Inara backed away again. It was most certainly time to call the Mother. There was a man in the Academy. A strange man, who spoke to himself and scolded his blue box, but most importantly a man. That was strictly forbidden. She was so close to receiving her license; she could not risk being censored for having let a man in.

She was almost to the covered walkway now. It ran along the ouside of the courtyard, all the way around. She could escape into the house from there. He'd never know she'd been -

"You there," the man called suddenly, looking straight at her. "Where am I?"

Inara stiffened. The man stepped towards her. She covered her mouth with her hand. "Hullo?" the man said.

"Shh," she hissed, stepping back out into the courtyard with a quick glance up at the windows overhead. They remained dark and shuttered. "You'll wake someone. You're not supposed to be here."

"Tell me about it," he muttered with a glance at the blue box. Now, closer up, she could see that everything about him was sharp: his nose, the bones of his face, even the shape of his skull, somehow. His ears were enormous. There was something undeniably handsome about him, as well, but also something . . . uncomfortable. She was glad she couldn't see his eyes. "But could you tell me where here is?"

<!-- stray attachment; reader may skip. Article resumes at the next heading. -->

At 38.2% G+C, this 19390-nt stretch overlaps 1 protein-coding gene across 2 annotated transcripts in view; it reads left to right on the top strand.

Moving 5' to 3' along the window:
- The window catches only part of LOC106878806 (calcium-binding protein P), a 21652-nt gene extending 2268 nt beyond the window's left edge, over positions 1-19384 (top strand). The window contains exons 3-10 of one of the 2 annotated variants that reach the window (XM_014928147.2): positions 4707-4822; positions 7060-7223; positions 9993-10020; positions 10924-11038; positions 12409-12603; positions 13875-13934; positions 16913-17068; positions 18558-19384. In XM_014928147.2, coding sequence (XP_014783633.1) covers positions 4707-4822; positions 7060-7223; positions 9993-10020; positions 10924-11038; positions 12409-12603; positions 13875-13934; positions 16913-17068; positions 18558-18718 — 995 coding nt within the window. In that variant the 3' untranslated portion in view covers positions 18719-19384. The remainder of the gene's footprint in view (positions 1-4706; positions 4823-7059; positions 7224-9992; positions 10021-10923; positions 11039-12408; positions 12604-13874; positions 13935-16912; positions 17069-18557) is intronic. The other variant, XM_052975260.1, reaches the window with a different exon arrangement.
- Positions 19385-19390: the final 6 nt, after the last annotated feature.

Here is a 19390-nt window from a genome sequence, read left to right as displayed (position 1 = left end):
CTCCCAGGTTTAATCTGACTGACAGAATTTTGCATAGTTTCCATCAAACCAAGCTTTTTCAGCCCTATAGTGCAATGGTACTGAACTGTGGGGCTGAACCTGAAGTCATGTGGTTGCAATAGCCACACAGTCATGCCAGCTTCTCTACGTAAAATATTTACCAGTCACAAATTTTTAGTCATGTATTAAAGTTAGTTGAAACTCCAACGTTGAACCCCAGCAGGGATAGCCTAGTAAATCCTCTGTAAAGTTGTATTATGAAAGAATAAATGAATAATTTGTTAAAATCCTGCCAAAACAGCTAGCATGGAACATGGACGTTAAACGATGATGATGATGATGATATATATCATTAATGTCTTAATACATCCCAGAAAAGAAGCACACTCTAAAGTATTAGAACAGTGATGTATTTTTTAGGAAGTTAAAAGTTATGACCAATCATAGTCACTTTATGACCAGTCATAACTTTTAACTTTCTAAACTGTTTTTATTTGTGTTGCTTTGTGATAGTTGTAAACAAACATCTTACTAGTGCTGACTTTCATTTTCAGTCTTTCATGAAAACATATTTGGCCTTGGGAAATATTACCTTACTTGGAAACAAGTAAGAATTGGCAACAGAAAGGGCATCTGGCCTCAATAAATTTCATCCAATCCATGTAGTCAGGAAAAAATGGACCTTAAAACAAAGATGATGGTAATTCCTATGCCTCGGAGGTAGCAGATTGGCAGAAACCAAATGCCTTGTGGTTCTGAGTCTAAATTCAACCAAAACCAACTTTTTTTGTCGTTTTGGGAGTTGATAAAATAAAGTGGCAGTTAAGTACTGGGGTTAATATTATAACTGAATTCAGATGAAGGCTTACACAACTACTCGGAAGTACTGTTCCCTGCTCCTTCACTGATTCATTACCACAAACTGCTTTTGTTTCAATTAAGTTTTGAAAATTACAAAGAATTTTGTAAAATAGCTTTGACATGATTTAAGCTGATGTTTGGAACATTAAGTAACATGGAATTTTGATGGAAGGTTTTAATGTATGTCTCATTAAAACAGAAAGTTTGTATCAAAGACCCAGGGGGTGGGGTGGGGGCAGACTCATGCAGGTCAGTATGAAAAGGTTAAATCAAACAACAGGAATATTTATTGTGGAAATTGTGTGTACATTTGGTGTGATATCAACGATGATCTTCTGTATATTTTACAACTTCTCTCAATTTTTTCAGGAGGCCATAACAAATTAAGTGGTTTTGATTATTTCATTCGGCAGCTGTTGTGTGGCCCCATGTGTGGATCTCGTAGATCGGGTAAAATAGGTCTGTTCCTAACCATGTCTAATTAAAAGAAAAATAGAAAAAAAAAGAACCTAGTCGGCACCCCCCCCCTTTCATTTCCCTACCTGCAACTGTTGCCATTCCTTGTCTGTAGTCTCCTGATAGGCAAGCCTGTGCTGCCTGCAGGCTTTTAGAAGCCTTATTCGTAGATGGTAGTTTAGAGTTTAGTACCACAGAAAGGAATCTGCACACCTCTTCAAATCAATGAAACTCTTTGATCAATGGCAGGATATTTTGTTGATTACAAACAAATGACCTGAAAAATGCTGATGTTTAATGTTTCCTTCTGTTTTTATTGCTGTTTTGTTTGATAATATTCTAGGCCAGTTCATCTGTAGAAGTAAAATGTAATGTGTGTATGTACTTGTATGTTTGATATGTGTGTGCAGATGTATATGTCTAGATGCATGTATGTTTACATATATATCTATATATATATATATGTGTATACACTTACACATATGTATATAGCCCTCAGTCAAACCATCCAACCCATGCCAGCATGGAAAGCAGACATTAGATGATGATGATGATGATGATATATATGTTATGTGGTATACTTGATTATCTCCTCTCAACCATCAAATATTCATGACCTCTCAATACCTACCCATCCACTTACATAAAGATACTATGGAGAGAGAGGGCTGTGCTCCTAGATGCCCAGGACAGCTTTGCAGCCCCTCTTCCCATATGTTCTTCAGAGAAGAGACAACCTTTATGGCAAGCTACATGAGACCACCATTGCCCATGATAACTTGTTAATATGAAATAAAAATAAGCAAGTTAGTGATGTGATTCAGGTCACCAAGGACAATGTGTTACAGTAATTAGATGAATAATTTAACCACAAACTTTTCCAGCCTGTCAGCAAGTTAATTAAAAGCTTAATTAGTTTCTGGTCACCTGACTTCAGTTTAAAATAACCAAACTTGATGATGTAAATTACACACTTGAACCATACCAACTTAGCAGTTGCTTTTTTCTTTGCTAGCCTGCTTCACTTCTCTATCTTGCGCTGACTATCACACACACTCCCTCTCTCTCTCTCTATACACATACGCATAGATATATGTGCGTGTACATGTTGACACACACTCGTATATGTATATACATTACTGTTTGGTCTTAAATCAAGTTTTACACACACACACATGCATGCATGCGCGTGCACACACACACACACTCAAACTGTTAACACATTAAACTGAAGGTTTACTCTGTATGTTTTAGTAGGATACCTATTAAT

Inara frowned. Everyone knew the Academy, even if very few had ever glimpsed inside of it. It was one of the most famous buildings on Sihnon. Well, it was very dark in the courtyard, especially without her lantern. "The Alliance Academy of the United Guild of Companions at Sihnon."

"Sihnon," he said, staring at her intently. "Companions." He laughed, briefly and without humor, and turned his back on her to stride back to the blue box. "You're not still recovering," he said to it, wagging his finger, "you just had an idea. Companions. Subtle as a brick."

"Sir?" Inara ventured. She could see her license going to smoke like so much incense, but as they said, in for half your credit, in for it all.

"I don't need a companion!" he snapped, spinning on his heel and striding back towards her. "No more! No more stupid apes blundering about, messing with space and time. I don't need 'em. You hear that?" he tossed over his shoulder at the blue box.

Inara fumbled for her lantern with shaking hands. Strange, sharp, and mad, apparently. She should have gone for the Mother when she had the chance. She looked up, expecting to see him advancing on her, but he'd frozen halfway between her and the blue box. His shoulders heaved as though he'd been running for li and li.